According to the news report by the Financial Times, Deutsche Bank AG’s headquarters were raided by the criminal prosecutors in Frankfurt for the second day in a row. The authorities are looking for evidence of money laundering by the country’s largest bank.
The transactions that are being investigated started in 2013, and prosecutors believe that this activities have continued till this year. It is believed that the money laundering took place from the lender’s wealth management business, which, from 2015, was managed by Christian Sewing until he took up the post of Chief Executive Officer early this year in April.
Deutsche Bank’s shares continued their downward trend thanks to this news. The bank’s shares are down by 2% in trading in Frankfurt today, after having dropped by more than 3% yesterday. Since Sewing took over as the CEO, the bank’s shares have fallen by 28%.
Additionally the cost of insurance for the bank’s junior debt against possible losses shot up to 384 basis points, a 12 point jump and the highest that it has been in over two years.
There are two Deutsche Bank employees who are at chief suspects. Both are managing directors at the company, one with the compliance unit and the other with the wealth management unit. And according to a source who is familiar with the case, both are still employed at the bank and neither has faced disciplinary action internally.
According to the news report by Bloomberg, these two employees have only been identified by their ages at this point in time. One is 50 and the other is 46 years old.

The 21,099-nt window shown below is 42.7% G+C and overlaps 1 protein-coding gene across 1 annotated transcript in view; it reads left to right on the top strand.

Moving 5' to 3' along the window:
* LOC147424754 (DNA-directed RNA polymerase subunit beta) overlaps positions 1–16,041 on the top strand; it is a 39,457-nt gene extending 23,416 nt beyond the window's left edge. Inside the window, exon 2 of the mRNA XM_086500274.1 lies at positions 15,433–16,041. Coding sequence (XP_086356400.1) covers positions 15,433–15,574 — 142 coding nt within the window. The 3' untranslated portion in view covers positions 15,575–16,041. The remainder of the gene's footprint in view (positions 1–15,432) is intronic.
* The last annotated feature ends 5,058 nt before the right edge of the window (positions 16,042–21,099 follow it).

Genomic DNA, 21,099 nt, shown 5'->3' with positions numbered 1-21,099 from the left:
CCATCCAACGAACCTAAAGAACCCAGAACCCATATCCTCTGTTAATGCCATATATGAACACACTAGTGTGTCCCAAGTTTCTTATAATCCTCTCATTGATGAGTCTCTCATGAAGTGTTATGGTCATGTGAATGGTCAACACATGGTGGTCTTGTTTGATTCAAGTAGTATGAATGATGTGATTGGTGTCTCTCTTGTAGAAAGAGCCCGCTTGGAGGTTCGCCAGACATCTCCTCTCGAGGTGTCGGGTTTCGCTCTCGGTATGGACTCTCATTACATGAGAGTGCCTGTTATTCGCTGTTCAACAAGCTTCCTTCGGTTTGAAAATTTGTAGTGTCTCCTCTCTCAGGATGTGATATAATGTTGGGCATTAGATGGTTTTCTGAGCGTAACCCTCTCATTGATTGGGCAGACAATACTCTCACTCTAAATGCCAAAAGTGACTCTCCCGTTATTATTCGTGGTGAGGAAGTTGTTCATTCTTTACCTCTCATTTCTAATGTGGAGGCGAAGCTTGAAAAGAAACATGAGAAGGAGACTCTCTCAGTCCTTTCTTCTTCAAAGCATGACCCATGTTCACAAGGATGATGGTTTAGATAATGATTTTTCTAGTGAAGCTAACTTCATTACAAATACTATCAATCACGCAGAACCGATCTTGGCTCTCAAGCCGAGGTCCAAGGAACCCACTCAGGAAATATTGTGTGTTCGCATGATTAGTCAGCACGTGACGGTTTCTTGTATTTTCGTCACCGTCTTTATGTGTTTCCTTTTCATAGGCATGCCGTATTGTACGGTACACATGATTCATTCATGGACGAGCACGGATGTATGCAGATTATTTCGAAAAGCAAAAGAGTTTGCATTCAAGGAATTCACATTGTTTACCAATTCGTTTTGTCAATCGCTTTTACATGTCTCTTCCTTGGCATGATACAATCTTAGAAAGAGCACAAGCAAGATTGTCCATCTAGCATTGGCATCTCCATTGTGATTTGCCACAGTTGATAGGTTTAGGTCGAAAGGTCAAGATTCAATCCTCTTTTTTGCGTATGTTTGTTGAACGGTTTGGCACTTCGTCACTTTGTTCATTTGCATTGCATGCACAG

According to the prosecutors, neither of these employees red-flagged suspicious transactions conducted by clients who had accounts in the bank’s British Virgin Islands branch. These money transfers were most likely related to criminal activities.
The employees of the bank only started flag off suspicious transactions only in early 2016, after Deutsche Bank’s activities in foreign tax havens were revealed when a cache of documents, called the Panama Papers, were leaked.
The amount of suspicious transactions stood at €311 million (~$353.74 million) for 2016 alone. However, insider sources said that the actual number could be much higher since the suspected illicit activities went on for over half a decade.
The unit of the bank that is believed to be at the core of this money laundering case is Regula Limited, which is based out of Road Town in the British Virgin Islands, according to the internal sources. This information confirmed the report by the German newspaper Suddeutsche Zeitung, one of the dailies that had first broken the story about the Panama Papers back in 2016.
Information from the bank’s annual reports show Regula Limited listed as a 100% owned subsidiary of the German lender since 2010. In the company’s most recent annual report, the offshore unit has been classified as “Other Enterprise”. However, this company was sold in March this year.
Deutsche Bank, on its part, stated that all their executives had already provided the authorities will all information related to the Panama Papers. The bank, however, also stated that they would continue to cooperate completely with Frankfurt’s public prosecutor’s office. The bank averred that it had proved in the last few years that they were more than willing to cooperate with the authorities in all investigations.
This latest twist has only added to the mountain of problems that the bank is already facing from all directions – commercial, legal and regulatory. According to the Chief Executive Officer of investment advisory firm DGWA, Stefan Mueller, the bank could be paralyzed for months until there is clarity about how it will be affected by possible fines.